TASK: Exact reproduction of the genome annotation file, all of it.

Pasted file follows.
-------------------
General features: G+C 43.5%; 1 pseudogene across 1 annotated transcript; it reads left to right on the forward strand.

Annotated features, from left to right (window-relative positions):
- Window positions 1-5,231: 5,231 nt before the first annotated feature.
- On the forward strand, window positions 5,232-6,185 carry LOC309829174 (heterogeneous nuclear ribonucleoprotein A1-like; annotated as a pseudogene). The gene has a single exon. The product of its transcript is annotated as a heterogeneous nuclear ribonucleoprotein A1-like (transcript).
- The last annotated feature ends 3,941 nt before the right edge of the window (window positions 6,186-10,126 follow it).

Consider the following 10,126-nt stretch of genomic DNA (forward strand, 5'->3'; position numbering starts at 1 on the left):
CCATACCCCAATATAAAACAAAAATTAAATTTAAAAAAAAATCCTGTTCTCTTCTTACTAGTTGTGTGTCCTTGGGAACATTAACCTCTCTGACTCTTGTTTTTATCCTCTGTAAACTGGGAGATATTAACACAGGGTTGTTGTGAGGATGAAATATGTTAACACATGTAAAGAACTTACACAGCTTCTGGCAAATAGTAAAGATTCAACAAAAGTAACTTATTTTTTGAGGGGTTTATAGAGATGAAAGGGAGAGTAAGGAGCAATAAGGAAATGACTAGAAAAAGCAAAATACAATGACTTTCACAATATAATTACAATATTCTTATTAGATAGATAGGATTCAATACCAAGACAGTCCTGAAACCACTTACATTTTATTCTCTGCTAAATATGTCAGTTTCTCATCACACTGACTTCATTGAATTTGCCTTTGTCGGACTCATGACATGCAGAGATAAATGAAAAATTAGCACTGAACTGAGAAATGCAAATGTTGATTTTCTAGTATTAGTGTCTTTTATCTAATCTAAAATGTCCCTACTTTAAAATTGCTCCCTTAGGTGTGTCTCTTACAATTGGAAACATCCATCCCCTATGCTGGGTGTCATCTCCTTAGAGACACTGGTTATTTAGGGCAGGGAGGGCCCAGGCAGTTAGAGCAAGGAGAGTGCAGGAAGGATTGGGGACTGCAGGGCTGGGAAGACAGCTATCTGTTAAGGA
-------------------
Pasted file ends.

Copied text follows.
General features: G+C 43.5%; 1 pseudogene across 1 annotated transcript; it reads left to right on the forward strand.

Annotated features, from left to right (window-relative positions):
- Window positions 1-5,231: 5,231 nt before the first annotated feature.
- On the forward strand, window positions 5,232-6,185 carry LOC309829174 (heterogeneous nuclear ribonucleoprotein A1-like; annotated as a pseudogene). The gene has a single exon. The product of its transcript is annotated as a heterogeneous nuclear ribonucleoprotein A1-like (transcript).
- The last annotated feature ends 3,941 nt before the right edge of the window (window positions 6,186-10,126 follow it).

Consider the following 10,126-nt stretch of genomic DNA (forward strand, 5'->3'; position numbering starts at 1 on the left):
CCATACCCCAATATAAAACAAAAATTAAATTTAAAAAAAAATCCTGTTCTCTTCTTACTAGTTGTGTGTCCTTGGGAACATTAACCTCTCTGACTCTTGTTTTTATCCTCTGTAAACTGGGAGATATTAACACAGGGTTGTTGTGAGGATGAAATATGTTAACACATGTAAAGAACTTACACAGCTTCTGGCAAATAGTAAAGATTCAACAAAAGTAACTTATTTTTTGAGGGGTTTATAGAGATGAAAGGGAGAGTAAGGAGCAATAAGGAAATGACTAGAAAAAGCAAAATACAATGACTTTCACAATATAATTACAATATTCTTATTAGATAGATAGGATTCAATACCAAGACAGTCCTGAAACCACTTACATTTTATTCTCTGCTAAATATGTCAGTTTCTCATCACACTGACTTCATTGAATTTGCCTTTGTCGGACTCATGACATGCAGAGATAAATGAAAAATTAGCACTGAACTGAGAAATGCAAATGTTGATTTTCTAGTATTAGTGTCTTTTATCTAATCTAAAATGTCCCTACTTTAAAATTGCTCCCTTAGGTGTGTCTCTTACAATTGGAAACATCCATCCCCTATGCTGGGTGTCATCTCCTTAGAGACACTGGTTATTTAGGGCAGGGAGGGCCCAGGCAGTTAGAGCAAGGAGAGTGCAGGAAGGATTGGGGACTGCAGGGCTGGGAAGACAGCTATCTGTTAAGGA